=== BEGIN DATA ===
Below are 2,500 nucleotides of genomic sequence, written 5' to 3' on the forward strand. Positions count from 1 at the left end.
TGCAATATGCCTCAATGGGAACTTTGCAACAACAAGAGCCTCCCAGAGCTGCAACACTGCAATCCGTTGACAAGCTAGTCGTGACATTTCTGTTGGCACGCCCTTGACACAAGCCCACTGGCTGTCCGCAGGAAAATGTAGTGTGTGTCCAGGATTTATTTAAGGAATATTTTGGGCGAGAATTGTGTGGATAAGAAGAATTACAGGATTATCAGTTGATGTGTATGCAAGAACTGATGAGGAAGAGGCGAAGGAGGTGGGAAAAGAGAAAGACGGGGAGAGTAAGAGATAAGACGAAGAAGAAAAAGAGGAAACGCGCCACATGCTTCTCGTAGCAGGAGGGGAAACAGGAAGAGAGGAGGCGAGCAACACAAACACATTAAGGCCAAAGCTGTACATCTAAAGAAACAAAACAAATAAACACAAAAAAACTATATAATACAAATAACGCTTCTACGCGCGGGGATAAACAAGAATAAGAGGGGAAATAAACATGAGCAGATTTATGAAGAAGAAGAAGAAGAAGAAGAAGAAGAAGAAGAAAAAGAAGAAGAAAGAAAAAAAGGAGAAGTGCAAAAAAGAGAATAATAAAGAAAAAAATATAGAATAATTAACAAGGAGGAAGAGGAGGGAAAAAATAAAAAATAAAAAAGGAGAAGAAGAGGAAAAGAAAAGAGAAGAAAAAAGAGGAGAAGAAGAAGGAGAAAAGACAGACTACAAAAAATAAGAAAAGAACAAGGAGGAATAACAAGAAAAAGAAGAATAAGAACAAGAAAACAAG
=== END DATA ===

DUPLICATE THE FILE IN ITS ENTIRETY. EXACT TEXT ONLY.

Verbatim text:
Below are 2,500 nucleotides of genomic sequence, written 5' to 3' on the forward strand. Positions count from 1 at the left end.
TGCAATATGCCTCAATGGGAACTTTGCAACAACAAGAGCCTCCCAGAGCTGCAACACTGCAATCCGTTGACAAGCTAGTCGTGACATTTCTGTTGGCACGCCCTTGACACAAGCCCACTGGCTGTCCGCAGGAAAATGTAGTGTGTGTCCAGGATTTATTTAAGGAATATTTTGGGCGAGAATTGTGTGGATAAGAAGAATTACAGGATTATCAGTTGATGTGTATGCAAGAACTGATGAGGAAGAGGCGAAGGAGGTGGGAAAAGAGAAAGACGGGGAGAGTAAGAGATAAGACGAAGAAGAAAAAGAGGAAACGCGCCACATGCTTCTCGTAGCAGGAGGGGAAACAGGAAGAGAGGAGGCGAGCAACACAAACACATTAAGGCCAAAGCTGTACATCTAAAGAAACAAAACAAATAAACACAAAAAAACTATATAATACAAATAACGCTTCTACGCGCGGGGATAAACAAGAATAAGAGGGGAAATAAACATGAGCAGATTTATGAAGAAGAAGAAGAAGAAGAAGAAGAAGAAGAAGAAAAAGAAGAAGAAAGAAAAAAAGGAGAAGTGCAAAAAAGAGAATAATAAAGAAAAAAATATAGAATAATTAACAAGGAGGAAGAGGAGGGAAAAAATAAAAAATAAAAAAGGAGAAGAAGAGGAAAAGAAAAGAGAAGAAAAAAGAGGAGAAGAAGAAGGAGAAAAGACAGACTACAAAAAATAAGAAAAGAACAAGGAGGAATAACAAGAAAAAGAAGAATAAGAACAAGAAAACAAG